MIXING IT UP
The arrival of the review units was timely as I had just begun mixing an album for a client, which provided me with a great opportunity for a real world test. Before jumping into the mix, I spent quite a bit of time familiarising myself with them by listening to a raft of my favourite commercial recordings, over a variety of genres. I, of course, also listened to some of my most recent mixes and gained an overall sense of the SCM20s in the process.
The overall tone of the ATCs is flat and uncoloured which is what you would want and expect from a serious reference nearfield monitor. I found the imaging to be very accurate and consistent. These monitors also exhibited a high level of sonic transparency and I had the experience of hearing new details I’d not noticed or heard in commercial recordings I’d listened to many times.
The ideal horizontal acoustic axis for these monitors is in line with the top mounting bolts for the mid/bass driver. I dutifully set the speakers to this height prior to my listening tests. This is noteworthy because, with your ears placed in this horizontal plane, the dispersion according to the spec sheet is 80 degrees. This means you have a very wide listening area, and are not confined to a small, tight ‘sweet spot’ — which can often be the case with some nearfield monitors. Great for when the client or the producer is sitting at the back of your control room on the couch. I tested the horizontal dispersion by wheeling around on my chair to keep my ears at roughly the right height. I found that the frequency response and volume level was indeed uniform and I had no sense of there being a critical sweet spot.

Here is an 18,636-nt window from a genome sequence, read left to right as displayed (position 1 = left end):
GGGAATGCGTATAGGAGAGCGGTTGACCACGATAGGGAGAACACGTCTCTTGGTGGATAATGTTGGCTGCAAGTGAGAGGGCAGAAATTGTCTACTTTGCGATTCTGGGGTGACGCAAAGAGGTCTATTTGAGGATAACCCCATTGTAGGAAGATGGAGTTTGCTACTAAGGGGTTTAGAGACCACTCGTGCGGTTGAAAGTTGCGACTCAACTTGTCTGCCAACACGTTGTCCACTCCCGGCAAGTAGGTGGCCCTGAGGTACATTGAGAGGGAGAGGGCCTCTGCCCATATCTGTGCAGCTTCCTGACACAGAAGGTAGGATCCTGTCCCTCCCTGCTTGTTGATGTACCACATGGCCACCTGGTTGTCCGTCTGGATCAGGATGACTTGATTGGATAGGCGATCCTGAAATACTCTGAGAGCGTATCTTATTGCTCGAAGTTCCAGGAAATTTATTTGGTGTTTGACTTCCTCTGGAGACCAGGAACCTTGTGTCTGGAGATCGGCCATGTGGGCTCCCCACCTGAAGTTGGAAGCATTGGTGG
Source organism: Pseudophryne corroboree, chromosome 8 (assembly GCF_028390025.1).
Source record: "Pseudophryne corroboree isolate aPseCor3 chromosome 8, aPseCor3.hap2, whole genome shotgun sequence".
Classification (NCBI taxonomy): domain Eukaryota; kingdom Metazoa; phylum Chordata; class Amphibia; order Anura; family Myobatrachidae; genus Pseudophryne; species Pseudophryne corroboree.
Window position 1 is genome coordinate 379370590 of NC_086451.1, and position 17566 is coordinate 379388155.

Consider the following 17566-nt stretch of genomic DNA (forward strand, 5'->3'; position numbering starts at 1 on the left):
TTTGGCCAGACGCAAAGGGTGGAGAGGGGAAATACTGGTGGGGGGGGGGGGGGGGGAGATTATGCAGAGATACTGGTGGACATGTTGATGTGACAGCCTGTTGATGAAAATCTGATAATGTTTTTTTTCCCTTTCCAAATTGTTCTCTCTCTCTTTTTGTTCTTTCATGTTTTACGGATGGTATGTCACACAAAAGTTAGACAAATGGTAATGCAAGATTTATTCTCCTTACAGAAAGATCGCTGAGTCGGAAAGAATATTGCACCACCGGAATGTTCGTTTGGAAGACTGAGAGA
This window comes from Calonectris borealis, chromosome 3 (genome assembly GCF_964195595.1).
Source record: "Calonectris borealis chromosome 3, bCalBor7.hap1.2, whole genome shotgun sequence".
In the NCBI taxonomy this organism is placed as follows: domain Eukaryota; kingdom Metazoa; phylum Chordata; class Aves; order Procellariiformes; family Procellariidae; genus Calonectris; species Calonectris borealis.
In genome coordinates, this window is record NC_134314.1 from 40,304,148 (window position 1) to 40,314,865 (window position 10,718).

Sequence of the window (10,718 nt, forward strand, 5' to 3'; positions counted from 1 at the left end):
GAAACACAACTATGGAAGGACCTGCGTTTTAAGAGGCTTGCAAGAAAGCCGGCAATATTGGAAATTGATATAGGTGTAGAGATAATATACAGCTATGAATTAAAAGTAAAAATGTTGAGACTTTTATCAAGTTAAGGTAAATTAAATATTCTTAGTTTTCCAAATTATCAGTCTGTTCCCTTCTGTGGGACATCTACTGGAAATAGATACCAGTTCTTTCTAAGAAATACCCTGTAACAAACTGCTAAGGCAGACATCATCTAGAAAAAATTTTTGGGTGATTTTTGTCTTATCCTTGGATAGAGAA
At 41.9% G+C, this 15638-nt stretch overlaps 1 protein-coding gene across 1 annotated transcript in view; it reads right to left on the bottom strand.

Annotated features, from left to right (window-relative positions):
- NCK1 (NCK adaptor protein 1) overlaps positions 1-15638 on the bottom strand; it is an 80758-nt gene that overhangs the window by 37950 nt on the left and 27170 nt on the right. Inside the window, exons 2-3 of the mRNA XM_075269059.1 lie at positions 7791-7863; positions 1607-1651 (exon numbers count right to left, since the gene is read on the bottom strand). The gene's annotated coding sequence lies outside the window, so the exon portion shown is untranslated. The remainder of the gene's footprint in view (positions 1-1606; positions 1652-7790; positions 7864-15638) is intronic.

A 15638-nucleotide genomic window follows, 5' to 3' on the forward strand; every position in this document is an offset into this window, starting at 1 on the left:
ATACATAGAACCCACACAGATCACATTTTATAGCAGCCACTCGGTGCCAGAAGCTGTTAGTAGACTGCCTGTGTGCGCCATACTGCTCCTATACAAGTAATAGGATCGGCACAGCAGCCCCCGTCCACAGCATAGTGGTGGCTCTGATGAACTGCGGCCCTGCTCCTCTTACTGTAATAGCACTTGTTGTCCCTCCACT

ACOUSTIC SWEET SPOT
In my general listening tests I found these monitors excelled, particularly on acoustic and classical music. That is not to say that rock, pop, funk and other genres didn’t sound great too, but the general lack of overall compression and the space afforded by acoustic music was exemplified by these speakers. The revealed detail and imaging made for a very realistic and satisfying listening experience.
Another aspect of these monitors I thought was significant, was the consistency of frequency response at different volume levels. I found this to be the case in both my commercial recording listening tests and when I was mixing. I like to trim vocal volume automation at a fairly quiet level, and with some nearfields the relationship set at low volume can seem to change radically once you start turning up the monitor level. This was definitely not the case with the ATC’s and I felt the vocal-to-music ratio established at a low level remained consistent as I cranked up the volume.
If you are working in the area of EDM and are not using large, soffit mounted monitors for low end reference, then a sub-woofer would be necessary but this would be the case with any small diameter driver nearfields, as 12- to 18-inch drivers don’t sit so well on the ledge of a mixing console! This is equally applicable to film and post work as the extreme low end was the only thing I found lacking. The stated frequency response is 60Hz to 22kHz, and it’s not reasonable or even feasible to expect any 150mm (six-inch) drivers to go lower.
QUALITY THAT QUALIFIES
How did I go with mixing the album on these speakers? Well, the client absolutely loved the mixes and that is about as good as gets! I will be sad to see the review pair go back to the supplier.
The ATC SCM20s would represent a substantial investment for the home user/prosumer but you get what you pay for. For a studio owner, the ATCs provide reliable and accurate nearfield reference monitoring that will be appreciated by your engineers and clients alike.
The state-of-the-art driver and electronics designs coupled with high tolerance in-house component manufacturing indicate ATC’s commitment to producing a quality and reliable product for the long term. I would not hesitate to recommend these speakers to anyone who has a sizeable chunk of cash to spend on serious nearfield reference monitors.